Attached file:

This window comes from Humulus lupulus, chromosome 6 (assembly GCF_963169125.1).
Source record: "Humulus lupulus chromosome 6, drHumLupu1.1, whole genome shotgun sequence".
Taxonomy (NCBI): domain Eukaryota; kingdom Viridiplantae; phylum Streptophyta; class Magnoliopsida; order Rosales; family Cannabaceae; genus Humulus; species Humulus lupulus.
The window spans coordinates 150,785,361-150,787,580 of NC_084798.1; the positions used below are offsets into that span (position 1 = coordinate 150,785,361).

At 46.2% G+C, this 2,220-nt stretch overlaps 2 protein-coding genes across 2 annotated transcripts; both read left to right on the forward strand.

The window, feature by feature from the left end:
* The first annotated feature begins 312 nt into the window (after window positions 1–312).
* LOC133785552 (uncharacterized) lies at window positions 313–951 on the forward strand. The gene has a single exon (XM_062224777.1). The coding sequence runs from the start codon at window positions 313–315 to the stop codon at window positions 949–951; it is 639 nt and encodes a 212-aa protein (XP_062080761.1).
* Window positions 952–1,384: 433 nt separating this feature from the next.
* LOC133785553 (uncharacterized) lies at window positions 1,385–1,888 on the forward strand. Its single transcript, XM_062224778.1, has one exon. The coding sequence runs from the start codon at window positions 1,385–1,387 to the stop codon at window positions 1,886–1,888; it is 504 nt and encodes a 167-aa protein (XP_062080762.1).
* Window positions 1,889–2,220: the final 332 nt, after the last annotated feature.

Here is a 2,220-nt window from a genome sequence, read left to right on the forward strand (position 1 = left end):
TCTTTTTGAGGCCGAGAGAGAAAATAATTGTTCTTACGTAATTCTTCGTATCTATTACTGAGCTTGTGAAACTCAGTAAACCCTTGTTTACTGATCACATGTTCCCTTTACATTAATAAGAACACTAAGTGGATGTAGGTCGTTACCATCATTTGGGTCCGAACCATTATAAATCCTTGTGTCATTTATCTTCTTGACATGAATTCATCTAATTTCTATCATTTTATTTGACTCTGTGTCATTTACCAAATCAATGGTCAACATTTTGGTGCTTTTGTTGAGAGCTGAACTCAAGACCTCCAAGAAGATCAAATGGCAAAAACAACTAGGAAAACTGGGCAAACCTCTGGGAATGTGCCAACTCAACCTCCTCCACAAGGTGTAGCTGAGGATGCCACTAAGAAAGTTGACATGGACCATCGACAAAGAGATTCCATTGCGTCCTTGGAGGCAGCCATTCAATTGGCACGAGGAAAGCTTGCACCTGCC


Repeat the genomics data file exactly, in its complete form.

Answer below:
This window comes from Humulus lupulus, chromosome 6 (assembly GCF_963169125.1).
Source record: "Humulus lupulus chromosome 6, drHumLupu1.1, whole genome shotgun sequence".
Taxonomy (NCBI): domain Eukaryota; kingdom Viridiplantae; phylum Streptophyta; class Magnoliopsida; order Rosales; family Cannabaceae; genus Humulus; species Humulus lupulus.
The window spans coordinates 150,785,361-150,787,580 of NC_084798.1; the positions used below are offsets into that span (position 1 = coordinate 150,785,361).

At 46.2% G+C, this 2,220-nt stretch overlaps 2 protein-coding genes across 2 annotated transcripts; both read left to right on the forward strand.

The window, feature by feature from the left end:
* The first annotated feature begins 312 nt into the window (after window positions 1–312).
* LOC133785552 (uncharacterized) lies at window positions 313–951 on the forward strand. The gene has a single exon (XM_062224777.1). The coding sequence runs from the start codon at window positions 313–315 to the stop codon at window positions 949–951; it is 639 nt and encodes a 212-aa protein (XP_062080761.1).
* Window positions 952–1,384: 433 nt separating this feature from the next.
* LOC133785553 (uncharacterized) lies at window positions 1,385–1,888 on the forward strand. Its single transcript, XM_062224778.1, has one exon. The coding sequence runs from the start codon at window positions 1,385–1,387 to the stop codon at window positions 1,886–1,888; it is 504 nt and encodes a 167-aa protein (XP_062080762.1).
* Window positions 1,889–2,220: the final 332 nt, after the last annotated feature.

Here is a 2,220-nt window from a genome sequence, read left to right on the forward strand (position 1 = left end):
TCTTTTTGAGGCCGAGAGAGAAAATAATTGTTCTTACGTAATTCTTCGTATCTATTACTGAGCTTGTGAAACTCAGTAAACCCTTGTTTACTGATCACATGTTCCCTTTACATTAATAAGAACACTAAGTGGATGTAGGTCGTTACCATCATTTGGGTCCGAACCATTATAAATCCTTGTGTCATTTATCTTCTTGACATGAATTCATCTAATTTCTATCATTTTATTTGACTCTGTGTCATTTACCAAATCAATGGTCAACATTTTGGTGCTTTTGTTGAGAGCTGAACTCAAGACCTCCAAGAAGATCAAATGGCAAAAACAACTAGGAAAACTGGGCAAACCTCTGGGAATGTGCCAACTCAACCTCCTCCACAAGGTGTAGCTGAGGATGCCACTAAGAAAGTTGACATGGACCATCGACAAAGAGATTCCATTGCGTCCTTGGAGGCAGCCATTCAATTGGCACGAGGAAAGCTTGCACCTGCC